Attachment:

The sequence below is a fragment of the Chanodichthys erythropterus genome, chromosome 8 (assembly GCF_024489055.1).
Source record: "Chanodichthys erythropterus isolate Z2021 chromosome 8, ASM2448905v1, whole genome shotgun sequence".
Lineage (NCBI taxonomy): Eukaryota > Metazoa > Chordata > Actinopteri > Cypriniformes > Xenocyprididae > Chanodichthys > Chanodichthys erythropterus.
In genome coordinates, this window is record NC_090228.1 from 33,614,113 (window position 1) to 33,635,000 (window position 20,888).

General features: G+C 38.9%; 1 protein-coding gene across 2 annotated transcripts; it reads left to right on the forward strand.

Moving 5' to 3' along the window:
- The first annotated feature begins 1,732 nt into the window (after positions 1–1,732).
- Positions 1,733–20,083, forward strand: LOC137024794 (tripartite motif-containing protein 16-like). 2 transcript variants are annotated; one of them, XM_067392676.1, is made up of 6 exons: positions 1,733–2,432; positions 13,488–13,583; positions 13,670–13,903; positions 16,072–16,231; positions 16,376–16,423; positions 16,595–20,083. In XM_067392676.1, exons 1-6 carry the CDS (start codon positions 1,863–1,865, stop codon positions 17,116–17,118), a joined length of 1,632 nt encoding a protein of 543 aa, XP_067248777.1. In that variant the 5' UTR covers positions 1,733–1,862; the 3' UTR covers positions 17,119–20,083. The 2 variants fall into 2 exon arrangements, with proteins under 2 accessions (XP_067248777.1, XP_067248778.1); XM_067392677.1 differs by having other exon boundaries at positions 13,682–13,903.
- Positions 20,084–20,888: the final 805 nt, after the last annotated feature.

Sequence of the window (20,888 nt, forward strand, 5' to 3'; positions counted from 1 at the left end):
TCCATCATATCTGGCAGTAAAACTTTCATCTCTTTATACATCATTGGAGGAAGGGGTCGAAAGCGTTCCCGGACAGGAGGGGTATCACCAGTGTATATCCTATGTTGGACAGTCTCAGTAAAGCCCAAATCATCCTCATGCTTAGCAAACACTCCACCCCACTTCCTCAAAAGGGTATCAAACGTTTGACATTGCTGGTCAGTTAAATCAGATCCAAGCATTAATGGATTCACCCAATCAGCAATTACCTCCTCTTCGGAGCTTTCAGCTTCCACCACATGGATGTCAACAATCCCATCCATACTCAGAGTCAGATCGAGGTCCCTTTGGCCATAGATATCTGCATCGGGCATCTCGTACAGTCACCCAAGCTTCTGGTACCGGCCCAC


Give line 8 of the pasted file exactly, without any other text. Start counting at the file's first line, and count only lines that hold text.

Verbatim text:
- Positions 1,733–20,083, forward strand: LOC137024794 (tripartite motif-containing protein 16-like). 2 transcript variants are annotated; one of them, XM_067392676.1, is made up of 6 exons: positions 1,733–2,432; positions 13,488–13,583; positions 13,670–13,903; positions 16,072–16,231; positions 16,376–16,423; positions 16,595–20,083. In XM_067392676.1, exons 1-6 carry the CDS (start codon positions 1,863–1,865, stop codon positions 17,116–17,118), a joined length of 1,632 nt encoding a protein of 543 aa, XP_067248777.1. In that variant the 5' UTR covers positions 1,733–1,862; the 3' UTR covers positions 17,119–20,083. The 2 variants fall into 2 exon arrangements, with proteins under 2 accessions (XP_067248777.1, XP_067248778.1); XM_067392677.1 differs by having other exon boundaries at positions 13,682–13,903.